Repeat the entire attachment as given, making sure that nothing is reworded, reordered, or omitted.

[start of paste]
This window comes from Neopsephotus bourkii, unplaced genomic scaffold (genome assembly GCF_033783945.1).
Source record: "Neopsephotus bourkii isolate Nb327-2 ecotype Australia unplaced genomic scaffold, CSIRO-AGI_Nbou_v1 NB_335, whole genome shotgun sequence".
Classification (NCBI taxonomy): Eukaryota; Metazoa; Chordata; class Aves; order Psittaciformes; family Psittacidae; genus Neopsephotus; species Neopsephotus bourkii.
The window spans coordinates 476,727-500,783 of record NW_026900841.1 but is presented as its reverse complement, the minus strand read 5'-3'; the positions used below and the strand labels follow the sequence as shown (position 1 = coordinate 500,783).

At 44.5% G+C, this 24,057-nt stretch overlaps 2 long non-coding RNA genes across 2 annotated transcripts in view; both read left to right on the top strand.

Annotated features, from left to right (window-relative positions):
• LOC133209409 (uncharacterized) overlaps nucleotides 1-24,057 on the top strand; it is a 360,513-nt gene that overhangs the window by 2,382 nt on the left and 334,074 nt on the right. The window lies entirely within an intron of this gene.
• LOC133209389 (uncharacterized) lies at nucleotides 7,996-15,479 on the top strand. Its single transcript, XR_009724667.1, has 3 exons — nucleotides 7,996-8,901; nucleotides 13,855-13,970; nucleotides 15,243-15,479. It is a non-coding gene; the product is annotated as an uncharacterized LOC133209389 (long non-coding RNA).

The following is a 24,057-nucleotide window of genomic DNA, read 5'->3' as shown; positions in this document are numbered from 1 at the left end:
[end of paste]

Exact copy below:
This window comes from Neopsephotus bourkii, unplaced genomic scaffold (genome assembly GCF_033783945.1).
Source record: "Neopsephotus bourkii isolate Nb327-2 ecotype Australia unplaced genomic scaffold, CSIRO-AGI_Nbou_v1 NB_335, whole genome shotgun sequence".
Classification (NCBI taxonomy): Eukaryota; Metazoa; Chordata; class Aves; order Psittaciformes; family Psittacidae; genus Neopsephotus; species Neopsephotus bourkii.
The window spans coordinates 476,727-500,783 of record NW_026900841.1 but is presented as its reverse complement, the minus strand read 5'-3'; the positions used below and the strand labels follow the sequence as shown (position 1 = coordinate 500,783).

At 44.5% G+C, this 24,057-nt stretch overlaps 2 long non-coding RNA genes across 2 annotated transcripts in view; both read left to right on the top strand.

Annotated features, from left to right (window-relative positions):
• LOC133209409 (uncharacterized) overlaps nucleotides 1-24,057 on the top strand; it is a 360,513-nt gene that overhangs the window by 2,382 nt on the left and 334,074 nt on the right. The window lies entirely within an intron of this gene.
• LOC133209389 (uncharacterized) lies at nucleotides 7,996-15,479 on the top strand. Its single transcript, XR_009724667.1, has 3 exons — nucleotides 7,996-8,901; nucleotides 13,855-13,970; nucleotides 15,243-15,479. It is a non-coding gene; the product is annotated as an uncharacterized LOC133209389 (long non-coding RNA).

The following is a 24,057-nucleotide window of genomic DNA, read 5'->3' as shown; positions in this document are numbered from 1 at the left end: